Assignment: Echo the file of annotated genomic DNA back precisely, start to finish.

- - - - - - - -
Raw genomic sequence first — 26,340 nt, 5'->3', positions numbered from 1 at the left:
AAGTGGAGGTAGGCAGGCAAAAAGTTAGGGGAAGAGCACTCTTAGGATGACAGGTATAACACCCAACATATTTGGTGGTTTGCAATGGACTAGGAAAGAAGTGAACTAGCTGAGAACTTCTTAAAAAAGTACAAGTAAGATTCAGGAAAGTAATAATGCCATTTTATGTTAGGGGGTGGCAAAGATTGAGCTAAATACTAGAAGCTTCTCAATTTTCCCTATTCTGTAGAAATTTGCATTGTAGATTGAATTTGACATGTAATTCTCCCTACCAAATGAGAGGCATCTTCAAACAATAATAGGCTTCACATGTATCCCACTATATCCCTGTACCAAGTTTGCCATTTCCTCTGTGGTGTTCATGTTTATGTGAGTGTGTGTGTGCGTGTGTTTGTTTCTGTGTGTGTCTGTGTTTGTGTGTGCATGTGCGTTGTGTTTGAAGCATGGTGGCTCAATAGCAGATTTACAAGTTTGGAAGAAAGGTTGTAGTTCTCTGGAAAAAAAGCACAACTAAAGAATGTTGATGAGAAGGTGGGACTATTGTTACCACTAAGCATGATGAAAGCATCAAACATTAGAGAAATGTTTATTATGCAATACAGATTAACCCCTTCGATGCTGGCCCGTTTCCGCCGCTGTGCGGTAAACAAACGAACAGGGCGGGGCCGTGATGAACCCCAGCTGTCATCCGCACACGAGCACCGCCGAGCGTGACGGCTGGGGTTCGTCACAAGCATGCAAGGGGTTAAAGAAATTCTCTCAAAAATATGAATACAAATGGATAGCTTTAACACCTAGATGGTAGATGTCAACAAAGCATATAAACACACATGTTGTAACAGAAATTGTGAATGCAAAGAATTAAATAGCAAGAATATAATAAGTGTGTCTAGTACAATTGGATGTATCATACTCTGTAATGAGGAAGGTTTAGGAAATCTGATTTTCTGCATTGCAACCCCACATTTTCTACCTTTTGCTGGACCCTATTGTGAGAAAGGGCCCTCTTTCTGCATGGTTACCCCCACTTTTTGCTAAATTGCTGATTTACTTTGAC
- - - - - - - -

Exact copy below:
Raw genomic sequence first — 26,340 nt, 5'->3', positions numbered from 1 at the left:
AAGTGGAGGTAGGCAGGCAAAAAGTTAGGGGAAGAGCACTCTTAGGATGACAGGTATAACACCCAACATATTTGGTGGTTTGCAATGGACTAGGAAAGAAGTGAACTAGCTGAGAACTTCTTAAAAAAGTACAAGTAAGATTCAGGAAAGTAATAATGCCATTTTATGTTAGGGGGTGGCAAAGATTGAGCTAAATACTAGAAGCTTCTCAATTTTCCCTATTCTGTAGAAATTTGCATTGTAGATTGAATTTGACATGTAATTCTCCCTACCAAATGAGAGGCATCTTCAAACAATAATAGGCTTCACATGTATCCCACTATATCCCTGTACCAAGTTTGCCATTTCCTCTGTGGTGTTCATGTTTATGTGAGTGTGTGTGTGCGTGTGTTTGTTTCTGTGTGTGTCTGTGTTTGTGTGTGCATGTGCGTTGTGTTTGAAGCATGGTGGCTCAATAGCAGATTTACAAGTTTGGAAGAAAGGTTGTAGTTCTCTGGAAAAAAAGCACAACTAAAGAATGTTGATGAGAAGGTGGGACTATTGTTACCACTAAGCATGATGAAAGCATCAAACATTAGAGAAATGTTTATTATGCAATACAGATTAACCCCTTCGATGCTGGCCCGTTTCCGCCGCTGTGCGGTAAACAAACGAACAGGGCGGGGCCGTGATGAACCCCAGCTGTCATCCGCACACGAGCACCGCCGAGCGTGACGGCTGGGGTTCGTCACAAGCATGCAAGGGGTTAAAGAAATTCTCTCAAAAATATGAATACAAATGGATAGCTTTAACACCTAGATGGTAGATGTCAACAAAGCATATAAACACACATGTTGTAACAGAAATTGTGAATGCAAAGAATTAAATAGCAAGAATATAATAAGTGTGTCTAGTACAATTGGATGTATCATACTCTGTAATGAGGAAGGTTTAGGAAATCTGATTTTCTGCATTGCAACCCCACATTTTCTACCTTTTGCTGGACCCTATTGTGAGAAAGGGCCCTCTTTCTGCATGGTTACCCCCACTTTTTGCTAAATTGCTGATTTACTTTGAC